Evidence shows violent video games may boost aggression

Evidence shows violent video games may boost aggression

A Fairmont student plays a violent video game.

The year 1974 holds great significance in the world of electronic entertainment. With the release of the Atari game Pong that year, families and friends could enjoy electronic games right on their television. From these humble beginnings to today’s Call of Duty: Black Ops II, Halo 4 and World of Warcraft serving over 10 million players, video games have evolved rapidly alongside technology.

However, these games also spin quite a bit of controversy, and most of it concerns whether or not violent video games make those who play them more aggressive. Now, a new Ohio State University study provides the first experimental evidence that the negative effects of such games can accumulate over time.

The Dayton Daily News reported that the study, by Brad Bushman, a professor of communication and psychology, involved 70 French college students who were randomly assigned to play a violent or non-violent video game for 20 minutes on three consecutive days. After each game session, the participants engaged in exercises that measured their aggression and hostile expectations. Those who had played the violent games showed an increase in aggression that grew each day; they also had decreased feelings of empathy and compassion for others.

Bushman, however, stopped short of linking such increased aggression to violent criminal behavior, such as school shootings.

The OSU study seems to validate the thoughts of Fairmont school psychologist Karen Johnson. “I don’t think there’s a direct correlation between video games and violence, but there is something I do see in some students,” Johnson said. “Video games can desensitize students to violence. I feel that it’s risky for students, especially younger ones, to play over-the-top games like Manhunt.”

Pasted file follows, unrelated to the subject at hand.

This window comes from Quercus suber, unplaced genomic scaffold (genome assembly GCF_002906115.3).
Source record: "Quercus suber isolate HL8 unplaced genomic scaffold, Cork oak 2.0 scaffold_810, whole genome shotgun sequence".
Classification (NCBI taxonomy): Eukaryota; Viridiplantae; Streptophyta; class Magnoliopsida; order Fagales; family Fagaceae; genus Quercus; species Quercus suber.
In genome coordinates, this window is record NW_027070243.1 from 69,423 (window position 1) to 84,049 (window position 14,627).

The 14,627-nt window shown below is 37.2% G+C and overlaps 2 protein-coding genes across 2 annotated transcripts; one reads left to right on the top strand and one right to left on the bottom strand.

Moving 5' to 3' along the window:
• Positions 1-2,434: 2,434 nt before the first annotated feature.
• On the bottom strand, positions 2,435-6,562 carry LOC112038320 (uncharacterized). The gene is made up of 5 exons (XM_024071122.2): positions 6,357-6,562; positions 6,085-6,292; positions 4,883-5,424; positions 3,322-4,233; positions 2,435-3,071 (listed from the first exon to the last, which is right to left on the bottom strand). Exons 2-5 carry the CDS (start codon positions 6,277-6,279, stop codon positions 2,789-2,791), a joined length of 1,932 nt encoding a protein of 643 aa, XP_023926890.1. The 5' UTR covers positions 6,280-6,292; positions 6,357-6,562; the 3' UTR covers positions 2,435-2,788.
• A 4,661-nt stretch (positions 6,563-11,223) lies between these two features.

The game Manhunt is one of the most violent games of all time, as is its sequel Manhunt 2. Both games have had exceptional controversy around them, the latter game acquiring an Adults-Only rating for its over-the-top violence. The first game in the series has been banned in multiple countries, including Canada and Germany.

“I think the level of violence in a game is important in terms of how it will affect students,” said Johnson. “Like I said, you’re risking desensitization to violence with students.”

Video game controversy has been a hot topic on Capitol Hill as well as in the streets since 1976, when a game called Death Race was released for the Atari. Based on the film Death Race 2000, the game focused on running down “gremlins,” which many saw as pedestrians. Other lightning rods for attention were the customized version of Doom created by the 1999 Columbine killers and Grand Theft Auto: San Andreas’ so-called Hot Coffee mod, in which players could access sexually explicit mini-games within the storyline.

While these games hold a variety of elements, violence is often the biggest topic among debaters of the issues.  In California, a law restricting the sale of Mature and Adults-Only rated games to minors was struck down in 2011, but not before creating a firestorm of controversy. The law was hotly debated as an issue of free speech before being ruled unconstitutional. In his majority opinion, Justice Antonin Scalia wrote that there is “no tradition in this country of specially restricting children’s access to violence.”

Johnson said she feels that even if the restriction on selling to minors had been upheld, it would be a futile effort to keep violent games out of the hands of children. “I feel like it’d be incredibly difficult to enforce,” she said. “Parents are still going to buy these games and play them with their kids, or kids are going to see them playing these games. Plus, the video game industry has a lot of power and a lot of money to lobby in this country, and they’d fight any kind of restrictive laws.”